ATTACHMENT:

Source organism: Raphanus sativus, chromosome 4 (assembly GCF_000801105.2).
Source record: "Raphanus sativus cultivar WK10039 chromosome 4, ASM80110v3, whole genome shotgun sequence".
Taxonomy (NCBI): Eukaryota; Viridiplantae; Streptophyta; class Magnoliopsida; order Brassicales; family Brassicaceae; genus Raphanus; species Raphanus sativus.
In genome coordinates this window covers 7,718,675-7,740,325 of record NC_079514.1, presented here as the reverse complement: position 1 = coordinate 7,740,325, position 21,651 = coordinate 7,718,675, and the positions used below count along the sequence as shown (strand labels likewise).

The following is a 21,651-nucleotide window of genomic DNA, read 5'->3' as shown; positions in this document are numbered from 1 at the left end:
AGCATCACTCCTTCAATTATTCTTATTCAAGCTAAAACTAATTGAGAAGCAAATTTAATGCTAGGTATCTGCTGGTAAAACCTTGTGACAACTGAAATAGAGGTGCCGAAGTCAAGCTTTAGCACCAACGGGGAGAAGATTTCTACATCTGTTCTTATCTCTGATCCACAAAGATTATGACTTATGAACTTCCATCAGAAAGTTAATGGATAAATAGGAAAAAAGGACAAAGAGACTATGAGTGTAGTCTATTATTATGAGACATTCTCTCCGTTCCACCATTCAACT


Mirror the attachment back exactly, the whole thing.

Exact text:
Source organism: Raphanus sativus, chromosome 4 (assembly GCF_000801105.2).
Source record: "Raphanus sativus cultivar WK10039 chromosome 4, ASM80110v3, whole genome shotgun sequence".
Taxonomy (NCBI): Eukaryota; Viridiplantae; Streptophyta; class Magnoliopsida; order Brassicales; family Brassicaceae; genus Raphanus; species Raphanus sativus.
In genome coordinates this window covers 7,718,675-7,740,325 of record NC_079514.1, presented here as the reverse complement: position 1 = coordinate 7,740,325, position 21,651 = coordinate 7,718,675, and the positions used below count along the sequence as shown (strand labels likewise).

The following is a 21,651-nucleotide window of genomic DNA, read 5'->3' as shown; positions in this document are numbered from 1 at the left end:
AGCATCACTCCTTCAATTATTCTTATTCAAGCTAAAACTAATTGAGAAGCAAATTTAATGCTAGGTATCTGCTGGTAAAACCTTGTGACAACTGAAATAGAGGTGCCGAAGTCAAGCTTTAGCACCAACGGGGAGAAGATTTCTACATCTGTTCTTATCTCTGATCCACAAAGATTATGACTTATGAACTTCCATCAGAAAGTTAATGGATAAATAGGAAAAAAGGACAAAGAGACTATGAGTGTAGTCTATTATTATGAGACATTCTCTCCGTTCCACCATTCAACT